ICRMP was formed in 1985 and sold insurance to its members, including Kootenai County. Beginning in 1986 and continuing through 2001, ICRMP purchased insurance from Northland. Upon receiving a copy of Paradis' initial complaint from Kootenai County in 2003, ICRMP forwarded a copy to Northland. ICRMP also analyzed the initial complaint and, based on the allegations of continuing torts, decided that it had a duty to defend Kootenai County and the individual defendants, subject to exclusions and limitations in ICRMP's policy. ICRMP retained separate counsel for Kootenai County, Haws, Erbland, and Elliott, and Northland did not object. ICRMP managed the Paradis litigation for the next two years, keeping Northland informed of the proceedings, until a settlement was finally reached.[1] On February 13, 2006, Northland first informed ICRMP of its position that coverage did not exist for any of the claims alleged in the Paradis complaints. Northland definitively denied ICRMP's claim for reimbursement of defense and settlement costs on July 20, 2006.

ICRMP filed a complaint and demand for jury trial against Northland on September 14, 2006. The complaint alleged damages for breach of contract based upon Northland's refusal to reimburse ICRMP. ICRMP moved the district court for partial summary judgment asking that the court hold that ICRMP had a duty to defend its Kootenai County insureds; the court granted the motion on May 29, 2007. On March 1, 2007, Northland filed a motion seeking summary judgment that it had no obligation to reimburse ICRMP, which the district court granted on June 11, 2007.


When reviewing an order for summary judgment, the standard of review for this Court is the same standard used by the district court in ruling on the motion. Watson v. Weick, 141 Idaho 500, 504, 112 P.3d 788, 792 (2005). Summary judgment is proper when "the pleadings, depositions, and admissions on file, together with the affidavits, if any, show that there is no genuine issue as to any material fact and that the moving party is entitled to a judgment as a matter of law." Idaho R. Civ. P. 56(c).

A court must first decide, when construing a contract, whether it is ambiguous, which is a question of law. Lovey v. Regence BlueShield of Idaho, 139 Idaho 37, 46, 72 P.3d 877, 886 (2003). A contractual provision is ambiguous if it is reasonably subject to conflicting interpretations. Id. If the policy at issue does not appear ambiguous on its face, and if neither party asserts that it contains an ambiguity, then this Court exercises free review over its interpretation. Id. The meaning of the contract and the intent of the parties must be determined from the plain meaning of the words used. Id.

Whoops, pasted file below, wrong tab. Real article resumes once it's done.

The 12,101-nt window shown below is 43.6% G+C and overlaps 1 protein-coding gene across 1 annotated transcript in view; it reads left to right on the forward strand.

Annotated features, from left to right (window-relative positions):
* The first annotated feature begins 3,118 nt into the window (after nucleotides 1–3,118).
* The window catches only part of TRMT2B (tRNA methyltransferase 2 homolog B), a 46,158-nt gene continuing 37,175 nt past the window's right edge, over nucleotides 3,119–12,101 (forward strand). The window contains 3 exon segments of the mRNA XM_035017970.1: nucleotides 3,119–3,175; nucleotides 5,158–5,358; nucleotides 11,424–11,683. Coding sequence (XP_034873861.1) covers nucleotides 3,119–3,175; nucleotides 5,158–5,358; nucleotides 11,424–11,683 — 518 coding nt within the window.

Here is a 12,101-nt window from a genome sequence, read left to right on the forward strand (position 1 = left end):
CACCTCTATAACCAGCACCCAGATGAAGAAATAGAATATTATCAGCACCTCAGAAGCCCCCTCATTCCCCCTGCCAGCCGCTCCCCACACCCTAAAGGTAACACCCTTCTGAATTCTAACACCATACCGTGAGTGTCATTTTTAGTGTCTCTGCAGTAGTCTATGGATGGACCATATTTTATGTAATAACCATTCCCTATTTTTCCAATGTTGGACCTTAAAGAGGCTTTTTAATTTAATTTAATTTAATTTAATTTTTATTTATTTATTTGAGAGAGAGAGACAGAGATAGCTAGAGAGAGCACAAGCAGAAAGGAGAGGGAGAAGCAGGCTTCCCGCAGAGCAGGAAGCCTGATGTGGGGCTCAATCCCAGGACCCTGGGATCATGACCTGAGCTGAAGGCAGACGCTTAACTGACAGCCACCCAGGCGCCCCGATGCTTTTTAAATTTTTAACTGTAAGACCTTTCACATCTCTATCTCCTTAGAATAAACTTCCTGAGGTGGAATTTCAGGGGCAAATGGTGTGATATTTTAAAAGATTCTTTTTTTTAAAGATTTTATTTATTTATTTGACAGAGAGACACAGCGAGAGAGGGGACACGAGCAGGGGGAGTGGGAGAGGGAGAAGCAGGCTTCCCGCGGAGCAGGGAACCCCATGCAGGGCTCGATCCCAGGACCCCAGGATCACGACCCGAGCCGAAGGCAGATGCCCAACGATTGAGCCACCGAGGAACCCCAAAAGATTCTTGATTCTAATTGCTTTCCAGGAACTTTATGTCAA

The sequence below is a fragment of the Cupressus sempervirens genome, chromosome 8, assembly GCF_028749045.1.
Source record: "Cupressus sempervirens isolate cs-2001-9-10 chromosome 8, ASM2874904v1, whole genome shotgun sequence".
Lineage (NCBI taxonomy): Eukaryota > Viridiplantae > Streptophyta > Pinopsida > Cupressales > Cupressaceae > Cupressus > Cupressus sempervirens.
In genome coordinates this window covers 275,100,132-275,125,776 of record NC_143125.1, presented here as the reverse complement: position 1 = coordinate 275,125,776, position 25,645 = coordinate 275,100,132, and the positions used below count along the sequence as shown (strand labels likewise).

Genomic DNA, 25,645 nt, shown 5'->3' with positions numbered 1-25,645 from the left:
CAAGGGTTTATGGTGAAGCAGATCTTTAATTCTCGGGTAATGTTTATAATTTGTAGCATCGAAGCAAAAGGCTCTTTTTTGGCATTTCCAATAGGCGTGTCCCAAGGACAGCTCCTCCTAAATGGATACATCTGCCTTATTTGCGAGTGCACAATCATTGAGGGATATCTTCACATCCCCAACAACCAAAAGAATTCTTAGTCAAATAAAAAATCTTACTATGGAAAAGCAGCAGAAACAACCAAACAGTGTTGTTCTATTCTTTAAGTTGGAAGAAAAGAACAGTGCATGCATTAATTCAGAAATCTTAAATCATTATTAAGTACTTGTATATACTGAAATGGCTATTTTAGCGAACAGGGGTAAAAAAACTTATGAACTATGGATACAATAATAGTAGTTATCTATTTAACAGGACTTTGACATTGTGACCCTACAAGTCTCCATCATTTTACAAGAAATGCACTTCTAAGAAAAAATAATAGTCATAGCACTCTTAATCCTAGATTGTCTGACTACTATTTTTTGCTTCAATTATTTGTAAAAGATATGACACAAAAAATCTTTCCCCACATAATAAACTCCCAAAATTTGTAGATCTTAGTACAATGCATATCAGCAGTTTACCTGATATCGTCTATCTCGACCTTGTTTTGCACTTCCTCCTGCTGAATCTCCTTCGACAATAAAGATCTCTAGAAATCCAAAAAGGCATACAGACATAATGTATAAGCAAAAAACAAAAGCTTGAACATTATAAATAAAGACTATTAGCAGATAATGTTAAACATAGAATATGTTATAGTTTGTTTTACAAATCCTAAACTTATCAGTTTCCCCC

A. Northland is not ICRMP's reinsurer and is liable to ICRMP only according to the terms of Northland's own policy.

ICRMP urges that its decision to extend coverage to the Kootenai County insureds 1223*1223 was taken in good faith, as evidenced by the district court's summary judgment holding that ICRMP had a duty to defend against that lawsuit,[2] and that therefore Northland, as ICRMP's reinsurer, must extend corresponding coverage. Northland argues that the policy it sold ICRMP is a reimbursement policy, which does not bind Northland to extend coverage beyond the terms of that policy. The district court, while recognizing that the parties thoroughly discussed this issue of reinsurance versus reimbursement insurance, declined to rule on it, stating that Northland did not request a decision on this issue in its motion for summary judgment. The parties have renewed the discussion before this Court, however, and because the question is a question of law that is before this Court on a motion for summary judgment, it is appropriate for the Court to address it now. Bakker v. Thunder Spring-Wareham, LLC, 141 Idaho 185, 189, 108 P.3d 332, 336 (2005).

A reinsurer, in the strict sense of the term, is liable only according to the terms and conditions of the reinsurance contract, and only if the reinsured is liable. 44A Am. Jur.2d Insurance § 1819. However, "[a] `following form' clause in a policy of reinsurance incorporates by reference all the terms and conditions of the reinsured policy, except to the extent that the reinsurance contract by its own terms specifically defines the scope of coverage differently, i.e., via an exclusion." Aetna Cas. and Sur. Co. v. Home Ins. Co., 882 F.Supp. 1328, 1345 (S.D.N.Y.1995). ICRMP argues that the Northland policy is a reinsurance policy that incorporates ICRMP's policy with Kootenai County, and as such, where ICRMP is bound by the terms of its policy, so too is Northland, as a reinsurer, bound to reimburse ICRMP.